“Part of a manager’s job is raising expectations at a football club but I am trying to keep things steady. I want to be ambitious and in and around the top,” said West Ham manager David Moyes, surveying the table from the lofty heights of fourth place. And this is not a false fourth place in a season of low points totals and confusing narratives; their 35 points from 20 games exactly matches Frank Lampard’s Chelsea at the same stage last season. And some would have you believe that Bambi pulled off some sort of miracle by keeping poor Chelsea in those Champions League places.
A moment later, Moyes repeated himself. And then repeated himself again: “I want to grow the club steadily, we are doing brilliantly but we need to take it steadily.”
Steady, steadily, steadily, all in the space of about three minutes of a conversation with journalists who understandably wanted to prod something less steady out of the Scotsman – a promise of Champions League football perhaps, or a shot across the bows at bigger clubs who would never employ Moyes after the failed experiment of his promotion at Manchester United. But no, they were given what we absolutely should expect from the West Ham manager: Staunch steadiness.
And that’s not to denigrate that notion, which is exactly what West Ham obviously needed after years of trying to fast-track their ambition, making grand and often ill-considered plans that threatened to place them permanently in the ‘joke club’ basket. Will they finish fourth? Probably not. Will that be failure? Will it balls. After eight seasons of Premier League football which has seen them finish between 10th and 16th on all but one occasion, two successive years of finishing in the top eight should be the realistic ambition. That has not happened since the days of Harry Redknapp.
David Moyes, with a limited squad, has every single player at it. I can’t remember the last time I could say that about West Ham. Big Sam in the Championship? Even in the brief, joyous days of Payet, when all boats rose with the tide, it wasn’t a combined effort like this 👏⚒.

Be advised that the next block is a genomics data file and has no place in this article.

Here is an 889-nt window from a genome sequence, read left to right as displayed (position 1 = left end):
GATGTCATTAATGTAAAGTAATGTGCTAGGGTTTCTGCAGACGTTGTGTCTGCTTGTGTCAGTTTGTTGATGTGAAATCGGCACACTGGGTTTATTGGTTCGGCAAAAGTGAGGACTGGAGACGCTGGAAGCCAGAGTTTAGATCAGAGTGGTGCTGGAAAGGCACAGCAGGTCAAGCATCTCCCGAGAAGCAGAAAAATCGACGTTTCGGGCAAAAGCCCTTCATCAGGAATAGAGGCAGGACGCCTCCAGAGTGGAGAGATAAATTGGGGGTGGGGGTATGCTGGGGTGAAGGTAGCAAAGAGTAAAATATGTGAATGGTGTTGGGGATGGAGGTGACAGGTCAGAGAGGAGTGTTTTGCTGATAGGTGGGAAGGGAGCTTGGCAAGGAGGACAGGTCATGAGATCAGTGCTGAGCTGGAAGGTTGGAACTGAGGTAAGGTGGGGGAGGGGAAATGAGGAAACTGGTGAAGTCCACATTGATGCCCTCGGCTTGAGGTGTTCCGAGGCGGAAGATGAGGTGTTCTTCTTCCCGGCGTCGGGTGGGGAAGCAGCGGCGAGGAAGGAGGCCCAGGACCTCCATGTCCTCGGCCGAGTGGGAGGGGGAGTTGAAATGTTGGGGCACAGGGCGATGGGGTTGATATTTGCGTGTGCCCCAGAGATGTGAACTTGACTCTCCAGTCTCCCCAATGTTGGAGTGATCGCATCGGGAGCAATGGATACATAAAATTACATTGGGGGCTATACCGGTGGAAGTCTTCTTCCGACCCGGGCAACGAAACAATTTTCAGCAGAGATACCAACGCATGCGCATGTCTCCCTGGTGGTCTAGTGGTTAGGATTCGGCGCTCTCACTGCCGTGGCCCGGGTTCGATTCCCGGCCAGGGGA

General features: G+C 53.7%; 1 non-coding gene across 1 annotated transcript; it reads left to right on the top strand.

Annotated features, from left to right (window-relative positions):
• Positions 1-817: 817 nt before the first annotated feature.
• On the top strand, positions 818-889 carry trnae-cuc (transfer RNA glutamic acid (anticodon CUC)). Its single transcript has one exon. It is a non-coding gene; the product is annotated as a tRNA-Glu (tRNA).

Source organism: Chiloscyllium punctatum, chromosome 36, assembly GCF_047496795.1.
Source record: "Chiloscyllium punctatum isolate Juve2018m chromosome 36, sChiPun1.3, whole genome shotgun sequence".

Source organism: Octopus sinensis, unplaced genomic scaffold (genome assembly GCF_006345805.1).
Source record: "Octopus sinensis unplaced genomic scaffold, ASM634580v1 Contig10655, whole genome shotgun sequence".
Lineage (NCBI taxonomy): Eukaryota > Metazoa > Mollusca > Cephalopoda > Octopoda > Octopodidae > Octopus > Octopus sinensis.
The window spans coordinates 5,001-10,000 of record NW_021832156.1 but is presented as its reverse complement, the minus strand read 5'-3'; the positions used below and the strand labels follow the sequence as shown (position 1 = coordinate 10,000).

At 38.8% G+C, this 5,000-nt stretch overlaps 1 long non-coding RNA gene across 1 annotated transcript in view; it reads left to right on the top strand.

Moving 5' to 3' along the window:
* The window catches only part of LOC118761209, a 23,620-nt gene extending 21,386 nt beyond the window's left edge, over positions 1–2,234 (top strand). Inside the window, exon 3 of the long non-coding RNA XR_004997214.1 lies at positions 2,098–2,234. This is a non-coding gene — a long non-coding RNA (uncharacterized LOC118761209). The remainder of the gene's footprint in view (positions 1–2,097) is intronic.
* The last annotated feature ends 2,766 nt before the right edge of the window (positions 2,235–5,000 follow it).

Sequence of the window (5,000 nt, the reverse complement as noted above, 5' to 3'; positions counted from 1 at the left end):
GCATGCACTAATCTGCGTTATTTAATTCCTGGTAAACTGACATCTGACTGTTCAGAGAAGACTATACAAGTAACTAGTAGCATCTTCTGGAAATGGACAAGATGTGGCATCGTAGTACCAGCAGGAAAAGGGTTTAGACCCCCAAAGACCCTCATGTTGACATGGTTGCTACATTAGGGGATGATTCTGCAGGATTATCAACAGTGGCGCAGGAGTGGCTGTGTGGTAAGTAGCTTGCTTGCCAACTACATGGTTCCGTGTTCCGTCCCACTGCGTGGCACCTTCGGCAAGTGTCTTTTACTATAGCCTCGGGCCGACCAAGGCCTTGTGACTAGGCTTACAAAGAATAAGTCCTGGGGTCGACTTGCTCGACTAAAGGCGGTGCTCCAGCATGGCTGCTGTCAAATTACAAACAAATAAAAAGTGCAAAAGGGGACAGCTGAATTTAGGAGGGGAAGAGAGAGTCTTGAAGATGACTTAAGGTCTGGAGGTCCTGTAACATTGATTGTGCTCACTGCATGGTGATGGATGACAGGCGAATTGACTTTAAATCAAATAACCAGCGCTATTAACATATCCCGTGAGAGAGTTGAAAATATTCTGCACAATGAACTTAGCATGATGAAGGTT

— Lee Clayton (@LeeClayton_) January 26, 2021
This week could not possibly have gone better for West Ham, with Frank Lampard’s sacking not only bringing large, salty portions of schadenfreude but the receding possibility of Declan Rice leaving the club this summer. Buoyed by the success of Aston Villa after keeping hold of the similarly prohibitively priced Jack Grealish, the Hammers can tentatively plan to keep all their assets and add rather than subtract players worthy of an elite club. And Jesse Lingard. Tomas Soucek has only been bettered by Bruno Fernandes as a January 2020 signing while Said Benrahma is growing into his role behind Michail Antonio after his summer loan switch.
Although Moyes has predictably built his defence on experience, the five players stationed between Craig Dawson and Antonio have an average age of 24. That bodes well for the future, whether you measure success in terms of league position or sell-on value. It seems an awful long time since captain Mark Noble was so incensed by the sale of Grady Diangana. It seems he can join most of us in being utterly wrong about the direction of travel at West Ham.